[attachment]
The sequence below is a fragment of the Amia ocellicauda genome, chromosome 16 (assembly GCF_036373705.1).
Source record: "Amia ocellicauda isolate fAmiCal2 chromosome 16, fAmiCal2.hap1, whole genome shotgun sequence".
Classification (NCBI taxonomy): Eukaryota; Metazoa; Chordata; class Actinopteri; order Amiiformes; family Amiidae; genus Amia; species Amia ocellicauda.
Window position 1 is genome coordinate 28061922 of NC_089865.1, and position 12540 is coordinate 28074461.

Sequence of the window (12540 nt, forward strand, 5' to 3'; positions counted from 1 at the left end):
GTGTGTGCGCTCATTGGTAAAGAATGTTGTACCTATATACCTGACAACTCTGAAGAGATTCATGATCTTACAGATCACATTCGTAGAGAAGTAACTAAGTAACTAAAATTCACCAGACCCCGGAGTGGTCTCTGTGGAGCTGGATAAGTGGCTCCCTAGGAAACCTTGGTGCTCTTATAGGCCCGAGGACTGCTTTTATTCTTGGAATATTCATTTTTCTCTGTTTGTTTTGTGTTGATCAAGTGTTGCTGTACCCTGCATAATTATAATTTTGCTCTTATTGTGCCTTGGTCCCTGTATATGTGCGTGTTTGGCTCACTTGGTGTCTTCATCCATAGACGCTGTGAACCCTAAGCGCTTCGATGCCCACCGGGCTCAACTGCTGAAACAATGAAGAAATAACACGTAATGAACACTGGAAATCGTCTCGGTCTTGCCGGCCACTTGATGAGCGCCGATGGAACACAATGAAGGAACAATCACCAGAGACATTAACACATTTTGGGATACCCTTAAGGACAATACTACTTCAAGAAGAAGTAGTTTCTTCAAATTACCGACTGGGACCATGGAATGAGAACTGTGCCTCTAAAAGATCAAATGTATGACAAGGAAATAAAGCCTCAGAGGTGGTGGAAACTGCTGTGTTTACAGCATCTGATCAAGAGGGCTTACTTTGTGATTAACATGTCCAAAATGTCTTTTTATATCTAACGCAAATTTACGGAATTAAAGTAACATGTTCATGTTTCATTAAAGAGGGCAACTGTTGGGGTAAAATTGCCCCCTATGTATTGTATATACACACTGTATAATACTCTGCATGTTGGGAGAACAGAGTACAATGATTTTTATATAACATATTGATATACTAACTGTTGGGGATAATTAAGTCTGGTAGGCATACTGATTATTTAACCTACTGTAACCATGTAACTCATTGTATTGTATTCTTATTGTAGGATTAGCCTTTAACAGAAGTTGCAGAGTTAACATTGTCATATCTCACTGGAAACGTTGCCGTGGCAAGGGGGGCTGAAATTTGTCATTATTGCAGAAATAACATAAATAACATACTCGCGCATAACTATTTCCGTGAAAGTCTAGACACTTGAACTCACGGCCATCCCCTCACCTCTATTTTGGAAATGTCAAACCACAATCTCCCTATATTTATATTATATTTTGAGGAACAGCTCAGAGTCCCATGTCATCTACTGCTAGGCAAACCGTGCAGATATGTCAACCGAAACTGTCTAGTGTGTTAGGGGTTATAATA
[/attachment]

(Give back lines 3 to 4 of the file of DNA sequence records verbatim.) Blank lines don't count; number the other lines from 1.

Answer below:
Classification (NCBI taxonomy): Eukaryota; Metazoa; Chordata; class Actinopteri; order Amiiformes; family Amiidae; genus Amia; species Amia ocellicauda.
Window position 1 is genome coordinate 28061922 of NC_089865.1, and position 12540 is coordinate 28074461.